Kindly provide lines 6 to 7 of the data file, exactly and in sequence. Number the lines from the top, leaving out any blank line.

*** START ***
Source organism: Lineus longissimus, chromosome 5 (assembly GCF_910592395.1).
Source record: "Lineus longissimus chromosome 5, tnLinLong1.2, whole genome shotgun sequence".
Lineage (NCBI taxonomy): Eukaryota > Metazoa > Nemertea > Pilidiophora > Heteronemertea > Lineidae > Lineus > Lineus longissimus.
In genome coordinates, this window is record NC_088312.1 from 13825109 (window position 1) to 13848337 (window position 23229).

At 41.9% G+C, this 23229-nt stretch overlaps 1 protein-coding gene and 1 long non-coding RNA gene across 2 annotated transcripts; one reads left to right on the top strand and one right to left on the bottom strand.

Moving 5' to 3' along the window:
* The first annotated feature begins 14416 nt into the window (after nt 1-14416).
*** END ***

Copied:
Moving 5' to 3' along the window:
* The first annotated feature begins 14416 nt into the window (after nt 1-14416).